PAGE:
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''electric field always undergoes a discontinuity when you cross a surface charge $\sigma$'' GRIFFITHS

In the derivation; Suppose we draw a wafer-thin Gaussian Pillbox, extended just barely over the edge in each direction. Gauss law states that:

$$\int_{S} E \cdot A = Q_\text{enc}/ \epsilon$$

and so $$E_{\perp\;\text{above}} - E_{\perp\;\text{below} } = \sigma/ \epsilon . $$

My question is why not $2A$? $$\int_{S} E \cdot A = 2EA$$ because the top area of pillbox and the bottom area of pillbox, just as because the 2 parts of the flux...

SO.. WHY NOT : $$E_{\perp\;\text{above}}- E_{\perp\;\text{below} } = \sigma/ 2\epsilon ~? $$

And why there is tangencial component of electric field; not just perpendicular to the surface, which can be seen as flat just looking very close to the surface.

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Because one value of E, the inner one, multiplies the inner A, and the outer E multiplies the outer A, and you then subtract the two.

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Yes, i see. But and the tangencial component?? – AlexandreH May 1 '12 at 23:41
The box can be made arbitrarily flat, so the tangential component contributes no flux. – Mark Eichenlaub May 2 '12 at 0:56
Not about the tangencial flux.. But about why? Wht there exisist tangencial component? if the surface can be seen as a flat.. – AlexandreH May 2 '12 at 1:53
Any tangential component is not discontinuous across the charged surface. – Ron Maimon May 2 '12 at 2:05
@user8479: The lack of tangential component would mean the surface is equipotential. There is no such indication in what you describe. – Siyuan Ren May 2 '12 at 12:07

Immediately above the surface, write $$ \mathbf{E}=E_{\text{above}}\widehat{\mathbf{n}}+\mathbf{E}_\text{tangential,above} $$ and immediately below the surface, write $$ \mathbf{E}=E_{\text{below}}\widehat{\mathbf{n}}+\mathbf{E}_{\text{tangential,below}}, $$ where $\widehat{\mathbf{n}}$ is the unit surface normal pointing in the above direction, and both tangential components, by definitition, are orthogonal to $\widehat{\mathbf{n}}$. In the limit where the "pillbox" gets arbitrarily small, we can treat $E_{\text{above}}$ and $E_{\text{below}}$ as approximately constant in the pillbox, so that the flux is given by $$ A(E_{\text{above}}-E_{\text{below}})+O(h), $$ where $h$ is the height of the pillbox (this is Big $O$ notation). The minus sign arises because the unit normal to the surface below is $-\widehat{\mathbf{n}}$, not just $\widehat{\mathbf{n}}$. By Gauss's Law, this is equal to $\frac{A\sigma}{\varepsilon _0}$, and hence, in the limit $$ \boxed{E_{\text{above}}-E_{\text{below}}=\frac{\sigma}{\varepsilon _0}}. $$ Obviously, techincally speaking more careful limiting arguments are needed, but hopefully it is clear that this argument can be made completely precise. Let me know if you have any more questions.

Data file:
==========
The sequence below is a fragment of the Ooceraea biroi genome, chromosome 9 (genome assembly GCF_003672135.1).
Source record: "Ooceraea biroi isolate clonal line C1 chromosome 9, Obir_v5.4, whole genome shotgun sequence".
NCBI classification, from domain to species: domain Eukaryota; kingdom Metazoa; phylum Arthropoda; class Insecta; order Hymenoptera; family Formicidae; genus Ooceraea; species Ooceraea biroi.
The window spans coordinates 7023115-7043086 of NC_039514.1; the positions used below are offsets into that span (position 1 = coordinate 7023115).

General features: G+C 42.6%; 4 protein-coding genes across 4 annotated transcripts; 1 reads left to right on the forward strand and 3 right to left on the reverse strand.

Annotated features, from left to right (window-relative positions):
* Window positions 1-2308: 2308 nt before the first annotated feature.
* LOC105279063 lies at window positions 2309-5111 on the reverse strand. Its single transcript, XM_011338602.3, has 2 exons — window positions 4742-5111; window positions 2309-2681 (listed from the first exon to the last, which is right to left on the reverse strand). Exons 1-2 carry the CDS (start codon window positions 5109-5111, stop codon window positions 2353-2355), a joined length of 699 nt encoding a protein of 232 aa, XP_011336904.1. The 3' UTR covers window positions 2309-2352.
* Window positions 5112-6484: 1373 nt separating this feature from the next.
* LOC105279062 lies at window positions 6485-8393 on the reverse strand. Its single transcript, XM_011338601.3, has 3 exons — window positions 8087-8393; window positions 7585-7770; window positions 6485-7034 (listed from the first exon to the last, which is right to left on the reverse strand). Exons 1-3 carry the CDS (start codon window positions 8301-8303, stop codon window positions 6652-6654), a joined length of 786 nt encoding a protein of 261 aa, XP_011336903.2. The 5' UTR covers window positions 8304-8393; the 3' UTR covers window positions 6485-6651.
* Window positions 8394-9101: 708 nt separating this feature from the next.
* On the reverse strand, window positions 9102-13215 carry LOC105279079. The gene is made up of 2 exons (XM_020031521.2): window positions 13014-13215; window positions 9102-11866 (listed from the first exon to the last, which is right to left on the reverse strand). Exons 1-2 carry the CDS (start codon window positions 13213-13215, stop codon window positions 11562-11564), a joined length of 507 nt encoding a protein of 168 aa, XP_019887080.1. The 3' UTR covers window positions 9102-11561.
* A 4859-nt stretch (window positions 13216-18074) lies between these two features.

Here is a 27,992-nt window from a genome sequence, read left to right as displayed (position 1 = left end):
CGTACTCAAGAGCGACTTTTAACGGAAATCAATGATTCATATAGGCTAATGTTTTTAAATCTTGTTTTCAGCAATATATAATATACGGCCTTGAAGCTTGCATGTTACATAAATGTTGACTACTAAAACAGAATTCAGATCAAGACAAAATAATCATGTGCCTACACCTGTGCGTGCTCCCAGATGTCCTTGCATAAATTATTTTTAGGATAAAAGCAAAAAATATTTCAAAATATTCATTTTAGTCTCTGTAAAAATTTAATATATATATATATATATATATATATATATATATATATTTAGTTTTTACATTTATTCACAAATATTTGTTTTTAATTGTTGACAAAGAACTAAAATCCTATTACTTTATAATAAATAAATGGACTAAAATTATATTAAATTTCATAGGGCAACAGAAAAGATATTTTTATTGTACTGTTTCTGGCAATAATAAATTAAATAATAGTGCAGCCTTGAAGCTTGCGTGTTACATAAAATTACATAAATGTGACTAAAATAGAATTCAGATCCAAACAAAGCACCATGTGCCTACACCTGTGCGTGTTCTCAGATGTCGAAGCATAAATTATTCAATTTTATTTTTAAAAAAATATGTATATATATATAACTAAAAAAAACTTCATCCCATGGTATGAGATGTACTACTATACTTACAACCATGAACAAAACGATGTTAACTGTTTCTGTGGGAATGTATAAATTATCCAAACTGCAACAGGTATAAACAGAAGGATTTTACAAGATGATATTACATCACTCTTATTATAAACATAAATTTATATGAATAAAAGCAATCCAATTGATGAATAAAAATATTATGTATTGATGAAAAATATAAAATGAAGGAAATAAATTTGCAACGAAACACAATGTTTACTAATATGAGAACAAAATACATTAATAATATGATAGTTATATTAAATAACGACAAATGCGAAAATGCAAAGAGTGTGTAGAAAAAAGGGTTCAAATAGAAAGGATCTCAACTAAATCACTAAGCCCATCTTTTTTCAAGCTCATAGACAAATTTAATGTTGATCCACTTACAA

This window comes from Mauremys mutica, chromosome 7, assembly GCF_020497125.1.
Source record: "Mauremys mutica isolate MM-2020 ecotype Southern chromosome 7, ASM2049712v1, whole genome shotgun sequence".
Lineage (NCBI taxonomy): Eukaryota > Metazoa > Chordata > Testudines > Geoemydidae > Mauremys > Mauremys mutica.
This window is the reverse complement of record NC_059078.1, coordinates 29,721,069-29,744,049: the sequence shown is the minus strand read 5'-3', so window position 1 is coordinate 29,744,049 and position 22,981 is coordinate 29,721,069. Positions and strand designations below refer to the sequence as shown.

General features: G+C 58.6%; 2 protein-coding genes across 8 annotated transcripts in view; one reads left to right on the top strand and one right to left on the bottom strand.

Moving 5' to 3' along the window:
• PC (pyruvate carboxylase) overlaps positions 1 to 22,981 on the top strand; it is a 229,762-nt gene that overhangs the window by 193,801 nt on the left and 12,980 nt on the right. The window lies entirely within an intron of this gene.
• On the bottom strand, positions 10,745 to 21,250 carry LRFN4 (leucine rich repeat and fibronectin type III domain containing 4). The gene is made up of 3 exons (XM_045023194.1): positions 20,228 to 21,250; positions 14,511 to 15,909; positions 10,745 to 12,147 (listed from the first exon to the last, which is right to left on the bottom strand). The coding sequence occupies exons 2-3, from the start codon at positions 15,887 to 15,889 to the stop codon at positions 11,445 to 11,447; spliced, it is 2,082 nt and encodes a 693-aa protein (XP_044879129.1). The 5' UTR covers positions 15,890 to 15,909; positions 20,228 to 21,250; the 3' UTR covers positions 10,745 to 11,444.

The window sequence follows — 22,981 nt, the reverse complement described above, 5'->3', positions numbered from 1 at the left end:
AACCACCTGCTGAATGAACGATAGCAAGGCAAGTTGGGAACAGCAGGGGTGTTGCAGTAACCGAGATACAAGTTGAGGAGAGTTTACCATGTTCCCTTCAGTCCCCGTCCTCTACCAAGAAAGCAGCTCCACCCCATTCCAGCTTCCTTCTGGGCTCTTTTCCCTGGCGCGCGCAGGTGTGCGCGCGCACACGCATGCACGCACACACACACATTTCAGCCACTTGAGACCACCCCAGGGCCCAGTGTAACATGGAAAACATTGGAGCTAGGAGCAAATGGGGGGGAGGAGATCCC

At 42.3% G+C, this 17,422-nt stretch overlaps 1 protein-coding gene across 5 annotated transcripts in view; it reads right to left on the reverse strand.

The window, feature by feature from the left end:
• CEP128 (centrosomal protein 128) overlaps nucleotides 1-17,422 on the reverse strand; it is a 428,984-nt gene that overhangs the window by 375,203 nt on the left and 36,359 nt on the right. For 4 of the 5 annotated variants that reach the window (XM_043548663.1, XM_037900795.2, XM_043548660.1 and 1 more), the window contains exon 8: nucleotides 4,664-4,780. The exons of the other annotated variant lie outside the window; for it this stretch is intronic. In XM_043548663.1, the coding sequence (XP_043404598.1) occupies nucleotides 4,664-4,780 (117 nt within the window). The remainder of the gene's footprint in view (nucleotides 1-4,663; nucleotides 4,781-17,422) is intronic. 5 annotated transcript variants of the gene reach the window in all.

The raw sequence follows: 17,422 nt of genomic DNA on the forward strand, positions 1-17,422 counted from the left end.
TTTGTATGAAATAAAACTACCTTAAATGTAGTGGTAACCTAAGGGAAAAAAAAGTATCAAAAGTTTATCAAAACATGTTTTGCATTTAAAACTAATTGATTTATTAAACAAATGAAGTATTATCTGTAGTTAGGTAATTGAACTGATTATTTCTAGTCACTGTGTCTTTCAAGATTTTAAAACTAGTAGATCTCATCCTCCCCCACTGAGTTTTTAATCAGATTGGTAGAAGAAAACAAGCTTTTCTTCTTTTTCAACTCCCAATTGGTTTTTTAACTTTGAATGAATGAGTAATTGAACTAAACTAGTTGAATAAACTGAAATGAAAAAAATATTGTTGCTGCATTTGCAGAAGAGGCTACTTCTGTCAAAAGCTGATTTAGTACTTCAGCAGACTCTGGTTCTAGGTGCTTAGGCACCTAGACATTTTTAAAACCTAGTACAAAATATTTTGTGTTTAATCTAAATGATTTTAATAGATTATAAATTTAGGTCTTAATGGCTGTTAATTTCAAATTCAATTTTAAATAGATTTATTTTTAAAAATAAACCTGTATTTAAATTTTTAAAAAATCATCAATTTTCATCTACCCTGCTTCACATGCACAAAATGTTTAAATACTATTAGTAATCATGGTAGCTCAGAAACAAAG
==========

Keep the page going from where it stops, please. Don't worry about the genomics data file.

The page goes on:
To be fair, this is essentially exactly what Ron was getting at, but hopefully the increased detail made this more clear.

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Nice derivation. I understood.Now, just 1 question: why there exist the tangencial component? remembering on flat capaitors... there are just perpendicular.. same any flat surface.. So if i can look to the surface very very close i can regard the surface as flat surface so there isnt tangencial component. did you understand my question? @JonathanGleason thanks – AlexandreH May 2 '12 at 20:28
"Why there exist the tangencial component?" -- Well, why not? Unless I know that the tangential component is 0, I can't just assume it is, even though that wouldn't affect this result. I am pretty sure Griffiths does show that the tangential component has to be continuous, i.e., in the notation above, $\mathbf{E}_{\text{tangential,above}}=\mathbf{E}_{\text{\tangential,below}}$. Thus, if the surface is a conductor (which by definition means the electric field inside it must be $0$), we do require that the tangential component is $0$. This is not necessarily true in general however. – Jonathan Gleason May 2 '12 at 20:51
Yes, just a perfect conductor doesnt have eletric field inside. But how about just the surface, the membrane.. without close the surface to form a volume. one surface not flat and not closed. the eletric field doesnt to have be perpendicular in the region where the surface canbe regarded as a flat surface? Well, I think You didnt understand me =/ – AlexandreH May 4 '12 at 2:12
@AlexandreH For the surface of conductors, you're correct that the tangential component is zero. But the derivation Jonathan gave above is also valid for surfaces which have a charge $\sigma$ but are NOT conductors, in which case there could be a tangential component. – Jahan Claes Dec 10 '15 at 5:48

The tangential component due to the locally flat piece of surface, is indeed zero, at the surface. But, the total electric field is the field due to the locally flat patch, plus the rest of the surface. Hence, the total tangential component need not be zero.

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there will be no tangential component of E^ in the case of the charged surface in electrostatics. If so then this would result in a force on the free electrons which would cause a drift hence a current which is not desired in electrostatics.

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This is incorrect. The continuity of the tangential component of the electric field follows from the boundary-condition version of Faraday's law (or equivalently $\nabla\times\mathbf E=0$ in eletrostatics), and not from free-electrons considerations. – Emilio Pisanty Sep 30 '15 at 14:01

Maybe this will help:

I think the issue is the way you define: $$E_{above}; E_{below}$$

Take a look at the link and note that, for example: $$E_{above} = \vec{E}_2\cdot\hat{n}$$

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